Transparency Takes the LEED
Tom Lent - September 9, 2011
The USGBC is seeking comment by next Wednesday, September 14, on an important new LEED credit that has been proposed "to increase the use of products and materials that disclose chemical ingredient data and reduce the concentrations of chemical contaminants that can damage air quality, human health, productivity, and the environment." The new credit, entitled "Avoidance of Chemicals of Concern in Building Materials," would reward building projects with one point toward LEED certification if 20% of all building products and materials, by cost, have a publicly available list of ingredients and do not include California Proposition 65 chemicals in their contents.
For anyone who has struggled to find out from a manufacturer what is in their product, the prospect of LEED weighing in to encourage disclosure should be very welcome. This proposed credit creates a valuable new framework for addressing health impacts from building materials. It is built upon transparency and amenable to continuous improvement as more data become available and quantification methodologies improve.
This is particularly important since as currently drafted, the proposed credit is just a first step, albeit a very important one, to understanding and reducing the true health impacts of materials. It only addresses health impacts of product contents in use, and does not yet account for the substantial health impacts of chemicals used or generated in manufacturing and end-of-life. For example, dioxin generated in the production and disposal of PVC will not be accounted for in this credit. Full disclosure of product ingredients, however, is an important step toward a full assessment of health impacts throughout the life cycle and for that reason this framework deserves vigorous support.
The proposed credit, however, requires unambiguous definitions in order to avoid becoming another Trojan Horse for greenwash. Most importantly, it must spell out exactly what is required to be disclosed in the list of product ingredients. Otherwise intentional omission of small percentages of highly toxic ingredients will mislead the public. Halogenated flame retardants, formaldehyde and perfluorinated compounds may migrate out of products and create health hazards when they constitute far less than one percent of the product content. We strongly suggest the definition used by the US EPA for participation in their Design for the Environment (DFE) program requiring disclosure of all intentionally added ingredients, regardless of percentage, and all residuals* present at greater than 100 parts per million (ppm), equal to 0.01%. Numerous manufacturers currently disclose their ingredients at this level in order to participate in the DFE program. McDonough Braungart’s Cradle to Cradle certification and the Business and Institutional Furniture Manufacturers Association (BIFMA) certification programs also have established 100 ppm standards.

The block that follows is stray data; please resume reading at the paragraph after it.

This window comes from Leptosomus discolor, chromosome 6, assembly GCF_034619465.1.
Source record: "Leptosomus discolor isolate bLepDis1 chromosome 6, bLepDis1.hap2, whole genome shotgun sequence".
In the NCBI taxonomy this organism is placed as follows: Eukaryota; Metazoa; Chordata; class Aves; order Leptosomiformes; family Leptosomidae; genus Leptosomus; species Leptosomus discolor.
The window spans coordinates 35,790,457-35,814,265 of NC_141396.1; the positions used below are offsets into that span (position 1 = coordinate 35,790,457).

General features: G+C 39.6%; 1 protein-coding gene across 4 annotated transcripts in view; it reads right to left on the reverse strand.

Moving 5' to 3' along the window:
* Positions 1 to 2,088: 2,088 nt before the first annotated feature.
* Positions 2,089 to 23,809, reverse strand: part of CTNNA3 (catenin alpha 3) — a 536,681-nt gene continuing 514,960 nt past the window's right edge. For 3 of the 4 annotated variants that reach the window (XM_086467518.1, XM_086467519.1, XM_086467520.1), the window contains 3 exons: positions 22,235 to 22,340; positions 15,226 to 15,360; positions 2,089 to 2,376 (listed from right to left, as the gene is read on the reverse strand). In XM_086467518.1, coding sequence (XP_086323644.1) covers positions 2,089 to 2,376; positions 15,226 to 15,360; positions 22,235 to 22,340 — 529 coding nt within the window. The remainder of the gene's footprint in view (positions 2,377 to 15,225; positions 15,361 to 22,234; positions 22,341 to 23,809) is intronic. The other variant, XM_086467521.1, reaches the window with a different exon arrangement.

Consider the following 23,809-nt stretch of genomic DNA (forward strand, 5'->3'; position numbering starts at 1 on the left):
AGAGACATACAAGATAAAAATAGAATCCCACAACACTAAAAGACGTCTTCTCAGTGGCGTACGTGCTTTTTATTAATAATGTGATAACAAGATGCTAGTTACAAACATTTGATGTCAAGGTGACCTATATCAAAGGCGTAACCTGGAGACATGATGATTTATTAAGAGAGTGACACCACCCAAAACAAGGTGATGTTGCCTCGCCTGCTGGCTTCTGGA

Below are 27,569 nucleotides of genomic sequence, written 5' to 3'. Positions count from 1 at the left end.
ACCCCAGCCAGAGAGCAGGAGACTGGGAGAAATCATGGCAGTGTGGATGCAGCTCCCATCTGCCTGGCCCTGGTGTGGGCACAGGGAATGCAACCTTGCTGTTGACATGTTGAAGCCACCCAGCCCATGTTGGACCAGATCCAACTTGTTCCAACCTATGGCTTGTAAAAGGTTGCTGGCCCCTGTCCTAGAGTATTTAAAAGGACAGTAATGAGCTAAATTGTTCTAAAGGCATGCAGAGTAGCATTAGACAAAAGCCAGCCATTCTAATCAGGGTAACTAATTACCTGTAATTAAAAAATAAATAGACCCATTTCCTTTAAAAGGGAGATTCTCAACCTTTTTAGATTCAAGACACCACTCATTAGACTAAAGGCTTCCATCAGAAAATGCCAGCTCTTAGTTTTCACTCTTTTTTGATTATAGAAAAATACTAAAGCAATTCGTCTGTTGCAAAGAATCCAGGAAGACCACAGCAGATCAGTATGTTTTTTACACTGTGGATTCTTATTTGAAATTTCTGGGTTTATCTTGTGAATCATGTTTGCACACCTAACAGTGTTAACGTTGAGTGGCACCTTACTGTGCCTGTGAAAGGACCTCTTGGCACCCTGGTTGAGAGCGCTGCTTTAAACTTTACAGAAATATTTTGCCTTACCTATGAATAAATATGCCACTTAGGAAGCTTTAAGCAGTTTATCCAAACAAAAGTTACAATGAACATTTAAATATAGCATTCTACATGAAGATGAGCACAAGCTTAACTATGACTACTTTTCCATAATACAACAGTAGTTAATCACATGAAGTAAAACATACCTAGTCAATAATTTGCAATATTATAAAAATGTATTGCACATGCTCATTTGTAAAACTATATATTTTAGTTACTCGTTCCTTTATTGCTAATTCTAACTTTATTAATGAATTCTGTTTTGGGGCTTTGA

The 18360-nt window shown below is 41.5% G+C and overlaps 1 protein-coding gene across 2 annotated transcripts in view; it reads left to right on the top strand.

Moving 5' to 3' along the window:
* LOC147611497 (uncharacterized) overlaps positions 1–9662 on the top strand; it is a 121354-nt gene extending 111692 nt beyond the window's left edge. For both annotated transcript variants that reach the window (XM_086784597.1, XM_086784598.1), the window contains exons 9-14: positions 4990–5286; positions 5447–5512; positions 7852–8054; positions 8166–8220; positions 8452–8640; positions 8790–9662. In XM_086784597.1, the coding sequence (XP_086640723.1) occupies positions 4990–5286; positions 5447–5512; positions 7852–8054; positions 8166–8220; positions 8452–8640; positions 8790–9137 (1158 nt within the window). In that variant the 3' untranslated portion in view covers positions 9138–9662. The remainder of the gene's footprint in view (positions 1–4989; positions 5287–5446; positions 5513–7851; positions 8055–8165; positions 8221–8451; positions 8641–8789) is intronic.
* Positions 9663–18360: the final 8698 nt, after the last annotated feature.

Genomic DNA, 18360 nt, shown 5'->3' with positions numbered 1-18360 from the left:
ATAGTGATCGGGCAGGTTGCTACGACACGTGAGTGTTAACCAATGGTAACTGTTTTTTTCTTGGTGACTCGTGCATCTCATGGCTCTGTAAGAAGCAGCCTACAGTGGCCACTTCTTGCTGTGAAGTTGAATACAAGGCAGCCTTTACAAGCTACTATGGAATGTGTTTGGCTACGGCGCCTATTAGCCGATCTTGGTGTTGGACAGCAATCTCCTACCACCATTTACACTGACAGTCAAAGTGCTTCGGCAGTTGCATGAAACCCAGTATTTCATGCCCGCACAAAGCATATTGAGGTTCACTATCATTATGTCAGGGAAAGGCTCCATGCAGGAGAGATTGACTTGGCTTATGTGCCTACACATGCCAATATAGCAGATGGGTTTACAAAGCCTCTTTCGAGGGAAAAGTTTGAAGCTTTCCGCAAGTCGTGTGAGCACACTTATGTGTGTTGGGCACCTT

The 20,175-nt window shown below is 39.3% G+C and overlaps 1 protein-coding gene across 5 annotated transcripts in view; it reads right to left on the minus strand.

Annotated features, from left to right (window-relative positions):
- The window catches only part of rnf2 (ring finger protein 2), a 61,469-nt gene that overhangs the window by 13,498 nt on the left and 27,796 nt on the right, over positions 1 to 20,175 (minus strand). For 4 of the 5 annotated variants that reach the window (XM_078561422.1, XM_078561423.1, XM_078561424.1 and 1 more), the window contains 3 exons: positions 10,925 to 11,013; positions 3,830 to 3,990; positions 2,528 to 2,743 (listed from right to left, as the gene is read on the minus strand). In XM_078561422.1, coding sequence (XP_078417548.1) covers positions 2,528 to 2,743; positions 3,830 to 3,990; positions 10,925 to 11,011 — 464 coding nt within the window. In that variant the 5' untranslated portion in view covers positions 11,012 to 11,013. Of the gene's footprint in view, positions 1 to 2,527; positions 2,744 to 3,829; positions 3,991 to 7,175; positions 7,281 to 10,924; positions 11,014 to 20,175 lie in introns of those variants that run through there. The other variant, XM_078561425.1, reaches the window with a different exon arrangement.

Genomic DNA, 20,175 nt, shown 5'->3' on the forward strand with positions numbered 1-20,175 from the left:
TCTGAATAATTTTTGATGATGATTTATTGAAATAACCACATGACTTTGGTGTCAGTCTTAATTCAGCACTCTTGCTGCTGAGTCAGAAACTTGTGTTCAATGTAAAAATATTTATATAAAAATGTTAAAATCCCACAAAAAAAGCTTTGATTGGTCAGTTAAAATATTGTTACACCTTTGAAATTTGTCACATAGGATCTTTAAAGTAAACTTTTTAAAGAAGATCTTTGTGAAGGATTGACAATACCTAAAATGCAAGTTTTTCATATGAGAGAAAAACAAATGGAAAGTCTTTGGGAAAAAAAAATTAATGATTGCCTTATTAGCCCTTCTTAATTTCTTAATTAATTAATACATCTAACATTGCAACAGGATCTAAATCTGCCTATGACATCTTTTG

It is also important that the credit target disclosure and avoidance of chemicals of concern in the interior finishes of a project where the pathways for human exposure are most direct. The current draft language requiring that "20% of all building products and materials" meet the criteria could inadvertently create a huge loophole through which a project could meet the requirement with disclosure of a single set of bulk structural elements like cement or steel without ever addressing the materials to which occupants are most exposed.
Getting the right red list, rewarding verification of content and providing sufficient points to encourage improvement are other important issues that also deserve attention to ensure that the USGBC's proposed Chemicals of Concern credit truly helps us achieve real disclosure and safer products.
Please take some time to read and join in the discussions in LEEDuser by next Wednesday, September 14, and let the USGBC know that you support both the intent of the credit and improvements to this proposal that will ensure it meets its stated objectives.
This is one of several new material selection credits in LEED 2012 aimed at improving how manufacturers assess, disclose and formulate the products with which we build. Read our blog entry on LEED 2012 for more on the critical issues around this Chemicals of Concern credit as well as LCA, forestry practices and indoor air quality issues that are at stake in this draft. Your perspective is important to support and reshape this important tool to be effective and avoid greenwash.
* Residuals include unintended byproducts and carry overs of the manufacturing process, such as catalysts or monomers and contaminants from raw materials.